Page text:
SWOT stands for Strength, Weakness, Opportunity, Threat. A SWOT analysis will help you discover your company's strengths and weaknesses (S-W), as well as potential opportunities and threats (O-T). This will provide you with a better understanding of strategic planning and decision-making.

The SWOT approach was created for business and industry, but it may also be used in community health and development, education, and even personal development.



Strengths are things that your business performs exceptionally well or in a way that sets it apart from competitors. Consider the benefits your business has over competitors. 

These might include physical and intellectual assets, employees knowledge and expertise, access to certain resources, or a powerful set of production procedures. Your organization's strengths are an essential element of what makes it special. Therefore, you must look at "What do you excel at? What values motivate your company? What resources, unique or low-cost, can you access and others cannot? Identify and assess your company's Unique Selling Proposition (USP) and include it in the Strengths section.


Weaknesses, like strengths, are essential characteristics of your company; thus, concentrate on your people, resources, systems, and processes. Consider what you could do better and what practices you should avoid. Consider (or find out) how others in your market see you. Do they see flaws that you are unaware of? Take the effort to investigate how and why your competitors outperform you. Always ask yourself what do you lack?


Opportunities are openings or possibilities for something great to happen, which you can seize. They often originate from events outside of your business and necessitate a vision into what could occur in the future. They may occur as a result of changes in the market you serve or the technology you utilize. The ability to identify and act on opportunities may make a significant difference in your organization's capacity to compete and gain competitive advantage in your market. Consider good chances that you can recognize right away. These don't have to be game-changers: even little advantages may boost your company's competitiveness.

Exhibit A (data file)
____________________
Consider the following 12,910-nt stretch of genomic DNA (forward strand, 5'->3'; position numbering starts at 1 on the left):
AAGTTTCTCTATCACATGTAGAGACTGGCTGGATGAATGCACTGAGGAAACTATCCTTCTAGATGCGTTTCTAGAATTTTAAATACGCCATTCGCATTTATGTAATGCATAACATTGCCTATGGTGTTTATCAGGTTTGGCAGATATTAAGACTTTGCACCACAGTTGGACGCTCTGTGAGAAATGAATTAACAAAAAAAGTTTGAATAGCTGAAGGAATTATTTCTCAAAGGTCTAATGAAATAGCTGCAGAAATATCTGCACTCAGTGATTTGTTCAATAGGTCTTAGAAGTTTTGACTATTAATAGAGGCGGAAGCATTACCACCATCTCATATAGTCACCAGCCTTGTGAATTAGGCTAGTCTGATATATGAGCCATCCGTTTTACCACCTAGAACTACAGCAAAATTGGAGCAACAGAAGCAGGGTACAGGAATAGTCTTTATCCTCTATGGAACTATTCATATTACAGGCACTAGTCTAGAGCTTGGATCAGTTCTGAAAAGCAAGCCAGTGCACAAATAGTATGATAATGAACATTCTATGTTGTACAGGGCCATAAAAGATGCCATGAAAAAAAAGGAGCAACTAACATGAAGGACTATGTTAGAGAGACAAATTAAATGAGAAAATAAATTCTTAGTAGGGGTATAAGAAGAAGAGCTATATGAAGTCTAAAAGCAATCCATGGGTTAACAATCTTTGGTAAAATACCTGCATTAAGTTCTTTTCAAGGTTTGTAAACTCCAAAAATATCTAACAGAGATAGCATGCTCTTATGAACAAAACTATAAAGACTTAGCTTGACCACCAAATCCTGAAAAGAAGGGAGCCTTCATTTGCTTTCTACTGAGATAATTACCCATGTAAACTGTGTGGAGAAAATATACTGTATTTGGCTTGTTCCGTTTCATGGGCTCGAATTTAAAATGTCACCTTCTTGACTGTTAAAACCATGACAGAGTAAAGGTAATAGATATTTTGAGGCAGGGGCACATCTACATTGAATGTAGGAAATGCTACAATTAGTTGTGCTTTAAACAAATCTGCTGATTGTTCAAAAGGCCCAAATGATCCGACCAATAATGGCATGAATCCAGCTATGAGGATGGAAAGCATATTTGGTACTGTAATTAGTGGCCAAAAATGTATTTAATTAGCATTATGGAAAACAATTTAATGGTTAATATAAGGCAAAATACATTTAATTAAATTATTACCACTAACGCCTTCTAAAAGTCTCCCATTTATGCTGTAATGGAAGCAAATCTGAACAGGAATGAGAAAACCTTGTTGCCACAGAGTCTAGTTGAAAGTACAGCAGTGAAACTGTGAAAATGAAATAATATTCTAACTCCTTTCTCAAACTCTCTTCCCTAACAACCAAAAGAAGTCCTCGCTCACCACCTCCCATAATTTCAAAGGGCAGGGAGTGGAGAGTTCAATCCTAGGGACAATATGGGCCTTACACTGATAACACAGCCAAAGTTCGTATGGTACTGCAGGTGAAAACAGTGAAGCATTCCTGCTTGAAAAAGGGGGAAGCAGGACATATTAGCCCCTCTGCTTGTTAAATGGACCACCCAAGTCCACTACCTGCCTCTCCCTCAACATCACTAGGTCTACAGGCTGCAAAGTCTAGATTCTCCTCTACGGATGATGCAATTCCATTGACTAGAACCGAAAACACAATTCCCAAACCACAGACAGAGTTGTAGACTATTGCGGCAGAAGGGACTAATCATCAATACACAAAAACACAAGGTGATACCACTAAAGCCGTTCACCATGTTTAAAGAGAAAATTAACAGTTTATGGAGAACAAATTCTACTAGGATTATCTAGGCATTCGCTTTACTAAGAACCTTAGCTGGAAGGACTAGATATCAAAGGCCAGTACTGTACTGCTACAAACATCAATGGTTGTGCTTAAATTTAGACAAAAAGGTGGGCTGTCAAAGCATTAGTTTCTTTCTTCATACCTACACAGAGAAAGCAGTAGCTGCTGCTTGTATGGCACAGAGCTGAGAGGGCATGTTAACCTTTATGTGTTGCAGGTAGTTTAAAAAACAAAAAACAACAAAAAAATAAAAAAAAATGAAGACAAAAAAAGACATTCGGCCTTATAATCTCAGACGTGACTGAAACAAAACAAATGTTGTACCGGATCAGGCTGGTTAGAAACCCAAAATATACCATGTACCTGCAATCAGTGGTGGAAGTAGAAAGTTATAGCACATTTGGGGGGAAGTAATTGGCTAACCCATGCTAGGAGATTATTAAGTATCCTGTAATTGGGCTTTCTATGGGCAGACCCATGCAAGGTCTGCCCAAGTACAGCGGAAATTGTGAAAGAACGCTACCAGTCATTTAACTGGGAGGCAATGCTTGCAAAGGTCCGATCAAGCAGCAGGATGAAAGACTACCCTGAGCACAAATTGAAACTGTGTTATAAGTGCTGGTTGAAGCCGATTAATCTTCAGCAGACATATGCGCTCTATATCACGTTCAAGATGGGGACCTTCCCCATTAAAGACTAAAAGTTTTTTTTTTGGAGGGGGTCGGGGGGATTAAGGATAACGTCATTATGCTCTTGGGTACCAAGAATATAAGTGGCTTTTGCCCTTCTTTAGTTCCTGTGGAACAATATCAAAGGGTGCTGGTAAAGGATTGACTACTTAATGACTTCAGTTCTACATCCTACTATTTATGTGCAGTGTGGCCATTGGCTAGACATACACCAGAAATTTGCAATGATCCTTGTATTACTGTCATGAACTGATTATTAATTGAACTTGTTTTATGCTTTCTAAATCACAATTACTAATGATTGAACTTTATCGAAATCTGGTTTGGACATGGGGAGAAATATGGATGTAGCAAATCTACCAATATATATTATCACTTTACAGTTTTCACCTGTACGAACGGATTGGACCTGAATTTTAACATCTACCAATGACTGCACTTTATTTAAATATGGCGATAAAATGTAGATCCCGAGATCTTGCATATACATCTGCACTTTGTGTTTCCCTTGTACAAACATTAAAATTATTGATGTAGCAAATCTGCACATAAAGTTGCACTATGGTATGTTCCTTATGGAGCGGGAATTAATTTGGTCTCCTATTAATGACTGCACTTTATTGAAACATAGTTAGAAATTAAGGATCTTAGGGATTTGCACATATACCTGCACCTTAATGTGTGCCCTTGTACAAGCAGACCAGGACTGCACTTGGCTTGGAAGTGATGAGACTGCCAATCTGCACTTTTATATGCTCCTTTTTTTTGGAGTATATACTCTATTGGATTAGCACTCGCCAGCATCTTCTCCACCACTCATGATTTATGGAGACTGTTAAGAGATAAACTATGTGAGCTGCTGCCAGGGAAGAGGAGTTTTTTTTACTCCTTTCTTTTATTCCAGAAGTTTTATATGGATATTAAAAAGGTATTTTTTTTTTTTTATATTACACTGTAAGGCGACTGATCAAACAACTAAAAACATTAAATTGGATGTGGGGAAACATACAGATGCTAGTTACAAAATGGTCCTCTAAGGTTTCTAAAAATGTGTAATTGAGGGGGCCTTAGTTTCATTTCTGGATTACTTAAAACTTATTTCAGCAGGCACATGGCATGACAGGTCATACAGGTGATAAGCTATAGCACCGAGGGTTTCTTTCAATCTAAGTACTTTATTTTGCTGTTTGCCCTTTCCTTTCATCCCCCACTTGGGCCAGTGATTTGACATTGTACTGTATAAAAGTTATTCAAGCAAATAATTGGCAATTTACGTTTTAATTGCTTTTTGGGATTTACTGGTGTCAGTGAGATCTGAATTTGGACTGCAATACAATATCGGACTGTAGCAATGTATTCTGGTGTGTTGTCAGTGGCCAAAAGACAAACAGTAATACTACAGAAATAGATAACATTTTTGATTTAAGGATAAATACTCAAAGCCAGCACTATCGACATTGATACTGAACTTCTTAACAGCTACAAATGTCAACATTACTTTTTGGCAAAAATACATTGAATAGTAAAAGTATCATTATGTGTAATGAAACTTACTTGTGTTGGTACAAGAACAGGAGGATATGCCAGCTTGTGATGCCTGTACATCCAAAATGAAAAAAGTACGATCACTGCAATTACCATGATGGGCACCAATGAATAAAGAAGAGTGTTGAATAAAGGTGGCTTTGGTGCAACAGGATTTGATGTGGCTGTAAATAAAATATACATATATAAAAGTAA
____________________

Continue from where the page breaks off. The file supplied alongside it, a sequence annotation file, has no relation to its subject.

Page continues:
Threats include everything that can have a negative impact on your firm from the outside, such as supply chain issues, market demand fluctuations, or a scarcity of recruits. It is critical to foresee risks and respond to them before you become a victim and your growth slows down. Consider the challenges you'll encounter in bringing your product to the market. You may discover that the quality standards or specifications related to your products are changing and that you will need to modify those products if you want to keep ahead of the competition. Evolving technology is both a danger and a source of opportunity.

Why & when it is used

At any stage of a project, a SWOT analysis may provide valuable insights. It may be used for a variety of purposes, including:

  • Investigate new initiatives or problem-solving options.
  • Make judgments on the best strategy for your project. Identifying the possibilities for success in the light of potential threats to success might help you make better decisions.
  • Determine where you might be able to make a change. An assessment of your strengths and weaknesses might indicate priorities as well as opportunities if you're at a crossroad or a turning point.
  • Plan changes and refinements that can be made in the middle of a project. A new opportunity may open new doors, while a new threat may close one that previously existed.

How to use this tool? 

Step 1: Create a Swot Analysis Diagram 

SWOT diagrams exist in a variety of forms, but the idea is to identify the strengths, weaknesses, opportunities, and threats in a way that is clearly recognizable. Download our template, you can fill it digitally or print it out and use sticky notes or draw on it. It’s always preferred that you use the diagram in your own way.